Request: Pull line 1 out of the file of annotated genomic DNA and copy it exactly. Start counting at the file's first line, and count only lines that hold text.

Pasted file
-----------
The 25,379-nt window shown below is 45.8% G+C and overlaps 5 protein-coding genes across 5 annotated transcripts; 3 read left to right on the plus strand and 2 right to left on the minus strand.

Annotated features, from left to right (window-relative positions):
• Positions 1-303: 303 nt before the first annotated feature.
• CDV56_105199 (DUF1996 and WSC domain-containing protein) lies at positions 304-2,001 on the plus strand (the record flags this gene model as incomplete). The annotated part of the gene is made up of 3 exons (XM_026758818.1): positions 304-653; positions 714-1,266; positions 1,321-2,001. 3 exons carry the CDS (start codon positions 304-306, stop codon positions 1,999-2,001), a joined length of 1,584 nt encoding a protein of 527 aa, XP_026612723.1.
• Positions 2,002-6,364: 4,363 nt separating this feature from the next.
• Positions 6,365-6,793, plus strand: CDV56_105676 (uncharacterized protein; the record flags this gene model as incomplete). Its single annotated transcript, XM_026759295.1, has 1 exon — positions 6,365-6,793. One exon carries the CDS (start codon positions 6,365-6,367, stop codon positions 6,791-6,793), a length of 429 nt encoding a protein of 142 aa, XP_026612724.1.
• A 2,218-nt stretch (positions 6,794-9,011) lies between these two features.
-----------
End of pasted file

The 25,379-nt window shown below is 45.8% G+C and overlaps 5 protein-coding genes across 5 annotated transcripts; 3 read left to right on the plus strand and 2 right to left on the minus strand.